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The UK is cracking down on gender stereotyping in adverts - what about Ireland?

A report was released this week calling for stronger regulation of adverts in the UK.

THE UK IS set to crack down on gender stereotyping in advertisements – but Ireland already has an array of regulations to combat the issue here.

This week, the UK’s Advertising Standards Authority (ASA) released a report calling for stronger regulation of adverts that feature stereotyped gender roles “which may be harmful to people”.

However, CEO of Advertising Standards Authority in Ireland (ASAI) Orla Twomey has said Ireland’s gender stereotyping rules are “strong and robust”.

“We do have pretty strong rules in relation to this area and there are specific rules we have that the ASA doesn’t currently have,” Twomey told 

So what regulations are in place in Ireland?

The ASAI lays out a Code of Standards for Irish adverts and marketing campaigns.

The Code of Standards outlines that:

Marketing communications should respect the principle of equality of men and women. They should avoid gender stereotyping and any exploitation or demeaning of men or women.

It goes on to state that, where appropriate, marketing communications should use generic terms that include both the masculine and feminine gender.

For example, the use of “fireman” should be replaced with “firefighter”.

“While ASA in the UK has, over the years, dealt with issues of stereotyping on the grounds of pure offence, when we have a complaint about stereotyping we can look at it under specific rules,” Twomey said of the Irish rules.

UK action

The new report released in the UK this week will see a crackdown on gender stereotyping across its advertisements.

This includes adverts which mock people for not conforming to gender stereotypes.

The research carried out found that gender stereotyping in adverts can “restrict the choices, aspirations, and opportunities for children, young people and adults”.

For context, the report provided a number of depictions in adverts which are likely to be problematic, including:

  • An ad which depicts family members creating a mess while a woman has sole responsibility for cleaning it up
  • An ad that suggests a specific activity is inappropriate for boys because it is stereotypically associated with girls, or vice-versa
  • An ad that features a man trying and failing to undertake simple parental or household tasks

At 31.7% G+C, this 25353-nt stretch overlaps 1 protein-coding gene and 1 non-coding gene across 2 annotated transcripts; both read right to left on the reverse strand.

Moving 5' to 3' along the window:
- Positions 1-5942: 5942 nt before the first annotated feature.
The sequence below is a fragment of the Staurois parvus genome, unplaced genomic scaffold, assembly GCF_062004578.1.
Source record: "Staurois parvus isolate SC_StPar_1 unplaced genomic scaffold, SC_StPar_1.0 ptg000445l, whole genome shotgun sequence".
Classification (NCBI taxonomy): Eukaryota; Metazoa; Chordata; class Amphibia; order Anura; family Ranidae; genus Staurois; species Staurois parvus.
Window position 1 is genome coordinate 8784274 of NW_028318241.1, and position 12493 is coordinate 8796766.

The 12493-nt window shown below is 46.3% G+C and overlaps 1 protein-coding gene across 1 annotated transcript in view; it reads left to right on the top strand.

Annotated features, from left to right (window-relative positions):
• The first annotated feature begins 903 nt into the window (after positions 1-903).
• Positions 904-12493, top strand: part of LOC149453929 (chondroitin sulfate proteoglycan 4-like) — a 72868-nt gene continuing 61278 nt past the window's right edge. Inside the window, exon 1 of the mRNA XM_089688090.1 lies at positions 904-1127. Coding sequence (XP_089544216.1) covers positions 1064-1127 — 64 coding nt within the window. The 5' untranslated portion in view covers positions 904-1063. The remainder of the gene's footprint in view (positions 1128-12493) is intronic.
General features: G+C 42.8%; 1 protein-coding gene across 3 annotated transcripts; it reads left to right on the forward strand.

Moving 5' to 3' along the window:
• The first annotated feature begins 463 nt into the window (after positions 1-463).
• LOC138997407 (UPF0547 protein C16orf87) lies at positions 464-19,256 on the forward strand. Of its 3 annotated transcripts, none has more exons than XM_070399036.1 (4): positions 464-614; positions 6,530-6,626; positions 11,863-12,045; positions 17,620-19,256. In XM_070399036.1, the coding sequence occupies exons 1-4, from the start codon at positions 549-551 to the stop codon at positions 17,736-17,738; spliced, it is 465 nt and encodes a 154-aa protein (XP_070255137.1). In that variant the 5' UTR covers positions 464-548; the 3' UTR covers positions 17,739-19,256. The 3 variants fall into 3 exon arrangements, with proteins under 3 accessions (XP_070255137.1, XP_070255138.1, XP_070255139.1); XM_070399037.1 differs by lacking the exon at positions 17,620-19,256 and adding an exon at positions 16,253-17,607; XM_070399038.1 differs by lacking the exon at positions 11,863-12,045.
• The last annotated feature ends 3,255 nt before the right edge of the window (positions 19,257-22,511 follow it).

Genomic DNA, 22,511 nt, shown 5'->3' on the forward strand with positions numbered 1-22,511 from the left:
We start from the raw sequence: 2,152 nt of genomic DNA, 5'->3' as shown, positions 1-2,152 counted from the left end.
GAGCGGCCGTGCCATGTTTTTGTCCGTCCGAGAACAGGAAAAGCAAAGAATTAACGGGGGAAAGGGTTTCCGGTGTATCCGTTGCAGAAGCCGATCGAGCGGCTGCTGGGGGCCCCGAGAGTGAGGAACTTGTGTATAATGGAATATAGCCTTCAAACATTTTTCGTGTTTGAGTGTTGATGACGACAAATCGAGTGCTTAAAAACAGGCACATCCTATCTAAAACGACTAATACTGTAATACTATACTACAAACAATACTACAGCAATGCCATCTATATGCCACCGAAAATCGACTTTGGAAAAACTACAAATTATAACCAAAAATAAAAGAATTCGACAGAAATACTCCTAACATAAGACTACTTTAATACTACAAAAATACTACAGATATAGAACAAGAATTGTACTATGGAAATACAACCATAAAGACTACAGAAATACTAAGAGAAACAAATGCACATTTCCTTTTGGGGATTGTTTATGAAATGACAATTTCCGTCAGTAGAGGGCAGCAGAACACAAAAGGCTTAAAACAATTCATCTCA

In relation to Ireland, Twomey said that stereotyping can be used in advertising once it’s “not harmful or it doesn’t cause offence” and that “you’re not stereotyping” a vulnerable group in a “hurtful way”.

Twomey recalled some examples of adverts in Ireland in recent years that breached the Code of Standards.

A number of years ago there was an advertisement for a company that depicted a group of cleaners and all the cleaners were women.

“The complaint we got was that it implied that it was only women who did the cleaning. We found that the ad was in breach of the code because it had portrayed that stereotype,” Twomey said.

The ASAI faced another similar issue where an advertisement for a cleaning product “clearly indicated in a number of areas that it was only women who did the cleaning”.

“Obviously, there’s nothing in the code that says you can’t show a woman cleaning in an ad.

The problem is when you imply verbally or visually that it’s only one gender that is responsible at all times for a particular type of activity when clearly that’s not the case.


The UK report concluded that while evidence shows support for the ASA’s track record of banning adverts that objectify or inappropriately sexualize people, stricter regulations must be put in place.

In response to the report, the Committees of Advertising Practice (CAP) – the organisation that writes the UK Advertising Codes – said it will develop new standards on adverts that feature gender stereotyping.

A report on what actions the ASA might take is due to be published by the end of this year.

Twomey said that the ASAI will also take a detailed look at the UK report to see if Ireland can take any of the recommendations on board.

“The piece of research that the ASA has done is very interesting and it’s very broad. I will have a further read through it to see if there are any lessons that we can learn.

“Certainly, we’ll look at [the new report] because it’s important to always see if we can improve,” Twomey said.

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